Will Bieber Fever last the night?

The name, the songs, the haircut, all impossible to avoid for most of us

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within the realm of popular culture.

You can proclaim your ignorance and purity, but I doubt there are many left amongst us who has not been touched by Bieber Fever.

Justin Bieber, newest teenage heart-throb on the scene, has seen an instantaneous explosion in popularity from Youtube anonymity to now over 44 million hits on google.

His fanatical following of young (and young-ish) girls and boys, have brought his album to the top of the charts internationally, which has led to 16-year old Bieber touring the world to perform in front of his legions of adoring fans.

Scratch adoring. Worshipping fans.

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The infamous antics of Bieber's mob has been in the news almost as often as he has, raising the bar of celeb-mania to new heights. The Beliebers, conveniently stereotyped to the training bra set but in reality extends to the faux-hipster nodding to 'Baby' on his headphones, has been responsible for concert cancellations, death threats, and rioting. Twitter itself was gamed by these fans when it tweaked it's algorithms to prevent 'Justin Bieber' from becoming a permanent 'Trending Topic'.

But really, is any of this really new?

Justin Bieber, is only the latest in the line of wholesome teenage idols, and follows closely the footsteps of his predecessors, Aaron Carter, The Jonas Brothers, etc. etc.

And before the moms get the chance to shake their heads in mock-disbelief, remember Donny Osmond , Scott Baio, or Leif Garrett?

They may be VH1 fodder now but back in their day, man, they were the Justin Biebers. Right, mom?

And travelling back further would reveal that icons as vaunted as The Beatles, Elvis, and Cat Stevens began their show-biz days as sweet, manufactured, pop acts.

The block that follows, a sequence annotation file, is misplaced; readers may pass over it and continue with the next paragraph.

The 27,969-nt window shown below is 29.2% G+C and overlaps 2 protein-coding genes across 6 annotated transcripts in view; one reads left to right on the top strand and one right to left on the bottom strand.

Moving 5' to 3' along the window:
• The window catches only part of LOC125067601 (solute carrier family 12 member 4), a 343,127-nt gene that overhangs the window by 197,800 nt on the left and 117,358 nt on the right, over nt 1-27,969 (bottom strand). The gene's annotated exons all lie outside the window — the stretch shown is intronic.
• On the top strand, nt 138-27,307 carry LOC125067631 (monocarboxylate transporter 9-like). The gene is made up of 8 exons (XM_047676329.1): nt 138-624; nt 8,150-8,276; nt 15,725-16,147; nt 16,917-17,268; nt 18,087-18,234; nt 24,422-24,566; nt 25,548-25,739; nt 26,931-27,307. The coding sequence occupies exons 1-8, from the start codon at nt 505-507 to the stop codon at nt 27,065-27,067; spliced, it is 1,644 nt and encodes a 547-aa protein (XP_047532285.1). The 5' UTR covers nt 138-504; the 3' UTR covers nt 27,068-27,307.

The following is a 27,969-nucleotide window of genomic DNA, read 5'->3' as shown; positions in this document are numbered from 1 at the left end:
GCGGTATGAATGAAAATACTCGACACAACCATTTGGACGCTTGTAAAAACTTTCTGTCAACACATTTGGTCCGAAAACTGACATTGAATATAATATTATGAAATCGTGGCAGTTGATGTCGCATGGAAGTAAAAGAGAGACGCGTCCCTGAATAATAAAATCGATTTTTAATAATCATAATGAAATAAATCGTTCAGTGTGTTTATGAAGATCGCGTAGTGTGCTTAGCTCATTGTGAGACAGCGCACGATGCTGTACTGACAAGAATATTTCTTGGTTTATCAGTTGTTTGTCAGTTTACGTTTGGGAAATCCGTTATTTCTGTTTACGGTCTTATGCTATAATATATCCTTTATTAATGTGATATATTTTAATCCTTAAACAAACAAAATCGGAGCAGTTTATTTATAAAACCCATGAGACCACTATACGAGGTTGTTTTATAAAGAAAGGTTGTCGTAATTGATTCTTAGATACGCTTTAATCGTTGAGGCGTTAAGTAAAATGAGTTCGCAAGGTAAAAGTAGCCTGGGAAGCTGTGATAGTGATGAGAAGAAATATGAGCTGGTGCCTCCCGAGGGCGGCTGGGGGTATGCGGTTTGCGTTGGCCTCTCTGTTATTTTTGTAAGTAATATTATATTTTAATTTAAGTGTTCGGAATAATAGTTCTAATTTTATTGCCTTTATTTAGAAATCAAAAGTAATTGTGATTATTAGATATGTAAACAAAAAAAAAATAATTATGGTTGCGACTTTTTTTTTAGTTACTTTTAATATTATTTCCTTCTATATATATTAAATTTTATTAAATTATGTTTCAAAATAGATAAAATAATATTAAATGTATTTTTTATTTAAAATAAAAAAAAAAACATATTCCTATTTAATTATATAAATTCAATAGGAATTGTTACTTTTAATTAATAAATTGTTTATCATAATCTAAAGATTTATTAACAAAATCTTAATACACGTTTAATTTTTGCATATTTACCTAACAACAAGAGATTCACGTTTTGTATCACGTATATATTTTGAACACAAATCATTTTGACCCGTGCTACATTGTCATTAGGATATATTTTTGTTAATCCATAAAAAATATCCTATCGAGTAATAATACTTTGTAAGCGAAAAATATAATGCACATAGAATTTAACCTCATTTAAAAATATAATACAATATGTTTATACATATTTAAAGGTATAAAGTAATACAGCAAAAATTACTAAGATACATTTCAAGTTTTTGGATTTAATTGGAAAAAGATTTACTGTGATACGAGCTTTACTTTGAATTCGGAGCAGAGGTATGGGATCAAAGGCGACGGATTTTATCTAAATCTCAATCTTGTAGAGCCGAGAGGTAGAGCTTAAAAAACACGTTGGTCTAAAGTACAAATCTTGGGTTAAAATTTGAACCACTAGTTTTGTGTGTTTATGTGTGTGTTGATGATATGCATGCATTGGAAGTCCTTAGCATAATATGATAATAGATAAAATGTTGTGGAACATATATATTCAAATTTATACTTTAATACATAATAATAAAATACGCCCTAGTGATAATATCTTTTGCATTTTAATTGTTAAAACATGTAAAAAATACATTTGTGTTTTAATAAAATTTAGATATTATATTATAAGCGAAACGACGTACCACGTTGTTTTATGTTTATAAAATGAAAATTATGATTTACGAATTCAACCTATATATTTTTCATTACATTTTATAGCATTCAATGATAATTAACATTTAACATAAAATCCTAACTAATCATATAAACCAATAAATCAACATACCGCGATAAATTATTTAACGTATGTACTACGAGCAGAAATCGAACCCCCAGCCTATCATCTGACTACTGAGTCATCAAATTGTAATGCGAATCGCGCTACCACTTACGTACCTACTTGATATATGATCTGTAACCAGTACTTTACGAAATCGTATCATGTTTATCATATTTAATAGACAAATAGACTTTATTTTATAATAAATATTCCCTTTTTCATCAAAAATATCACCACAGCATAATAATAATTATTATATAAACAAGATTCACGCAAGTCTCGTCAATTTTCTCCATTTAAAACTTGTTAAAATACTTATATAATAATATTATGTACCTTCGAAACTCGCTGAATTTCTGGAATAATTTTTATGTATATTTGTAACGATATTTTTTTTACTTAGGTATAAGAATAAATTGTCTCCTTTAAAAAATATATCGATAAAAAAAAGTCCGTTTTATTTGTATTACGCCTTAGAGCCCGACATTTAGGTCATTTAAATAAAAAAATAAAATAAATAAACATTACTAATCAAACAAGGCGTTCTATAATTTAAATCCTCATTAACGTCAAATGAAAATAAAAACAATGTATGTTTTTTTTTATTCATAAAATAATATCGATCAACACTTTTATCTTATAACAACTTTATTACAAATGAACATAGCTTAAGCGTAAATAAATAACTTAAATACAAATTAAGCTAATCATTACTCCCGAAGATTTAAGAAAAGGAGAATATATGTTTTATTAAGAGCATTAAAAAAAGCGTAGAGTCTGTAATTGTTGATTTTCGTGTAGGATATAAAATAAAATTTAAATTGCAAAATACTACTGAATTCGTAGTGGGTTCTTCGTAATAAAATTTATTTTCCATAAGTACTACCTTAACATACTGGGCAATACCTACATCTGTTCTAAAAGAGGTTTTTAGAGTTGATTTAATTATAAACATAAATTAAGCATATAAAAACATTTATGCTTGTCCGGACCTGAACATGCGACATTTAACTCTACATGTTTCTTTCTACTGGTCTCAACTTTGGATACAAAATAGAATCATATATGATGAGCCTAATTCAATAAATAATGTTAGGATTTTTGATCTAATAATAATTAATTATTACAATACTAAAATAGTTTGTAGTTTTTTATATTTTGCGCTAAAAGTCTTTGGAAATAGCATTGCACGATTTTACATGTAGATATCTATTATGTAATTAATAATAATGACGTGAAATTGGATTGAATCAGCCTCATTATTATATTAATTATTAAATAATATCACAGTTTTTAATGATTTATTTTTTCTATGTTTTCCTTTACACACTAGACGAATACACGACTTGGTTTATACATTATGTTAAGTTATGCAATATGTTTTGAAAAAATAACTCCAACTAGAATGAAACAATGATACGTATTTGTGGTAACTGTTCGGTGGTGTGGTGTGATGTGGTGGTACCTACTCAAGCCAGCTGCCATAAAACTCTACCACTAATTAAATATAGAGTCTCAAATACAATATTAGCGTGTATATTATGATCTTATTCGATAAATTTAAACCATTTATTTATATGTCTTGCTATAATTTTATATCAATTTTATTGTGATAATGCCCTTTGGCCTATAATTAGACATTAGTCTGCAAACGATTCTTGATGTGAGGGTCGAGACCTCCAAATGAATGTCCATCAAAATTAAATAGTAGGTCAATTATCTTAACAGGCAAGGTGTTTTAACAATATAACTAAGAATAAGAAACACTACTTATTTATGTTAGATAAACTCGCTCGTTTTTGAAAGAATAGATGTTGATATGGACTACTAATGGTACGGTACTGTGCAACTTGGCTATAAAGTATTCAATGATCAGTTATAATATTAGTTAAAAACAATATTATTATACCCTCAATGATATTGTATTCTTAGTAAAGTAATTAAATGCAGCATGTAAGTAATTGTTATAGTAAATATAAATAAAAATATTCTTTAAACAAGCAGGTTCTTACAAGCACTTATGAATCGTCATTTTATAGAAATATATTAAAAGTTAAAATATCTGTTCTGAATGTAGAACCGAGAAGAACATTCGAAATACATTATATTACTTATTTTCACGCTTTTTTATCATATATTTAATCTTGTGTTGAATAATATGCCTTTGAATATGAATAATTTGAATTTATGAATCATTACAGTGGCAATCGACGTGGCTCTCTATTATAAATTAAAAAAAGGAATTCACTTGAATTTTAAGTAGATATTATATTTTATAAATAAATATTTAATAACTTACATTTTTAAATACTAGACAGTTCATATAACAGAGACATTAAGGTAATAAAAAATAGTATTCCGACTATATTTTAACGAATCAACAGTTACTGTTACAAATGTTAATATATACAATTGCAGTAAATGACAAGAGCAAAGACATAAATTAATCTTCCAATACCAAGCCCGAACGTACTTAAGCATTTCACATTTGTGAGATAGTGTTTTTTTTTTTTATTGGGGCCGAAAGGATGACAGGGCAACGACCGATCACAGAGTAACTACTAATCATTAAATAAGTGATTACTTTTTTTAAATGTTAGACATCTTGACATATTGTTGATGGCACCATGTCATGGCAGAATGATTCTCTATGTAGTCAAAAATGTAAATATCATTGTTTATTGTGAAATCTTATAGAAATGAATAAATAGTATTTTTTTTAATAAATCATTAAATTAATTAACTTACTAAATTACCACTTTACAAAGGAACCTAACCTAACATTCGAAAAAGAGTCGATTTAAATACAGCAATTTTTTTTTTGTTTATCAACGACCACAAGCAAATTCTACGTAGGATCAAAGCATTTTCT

Clearly, this isn't some new phenomenon and it has been of interest enough to warrant a study. In her research, Rachel Karniol of Tel Aviv University tries to decipher the reason behind the popularity of our matinee idols, and tries to relate ts to the flowering sexuality of teenage girls.

In her paper, Idolization of Male Media Stars, she argues that feminine-looking male idols, i.e having more feminine features and associated with a 'comforting and reassuring' image, provided a ''safe' target of romantic love in the period of time before girls start dating and become sexually active.' These non-threatening males provides the girls with a channel for romantic love that doesn't compromise their need to conform with society's demand that they be 'good girls'.

News of the male idols' philandering will only lead to losing the 'good girls' favour, and conveniently to the attention of the bad, sexually interested girls.

It remains to be seen whether Bieber Fever will be to Justin Bieber as Beatlemania was to the Fab Four. Early Beatles too sang sappy love songs, as Bieber does, but they did it after their voice broke. It would seem that unless he can prove his worth as a musician, Justin Bieber stands to lose a lot more than his prepubescent pipes.

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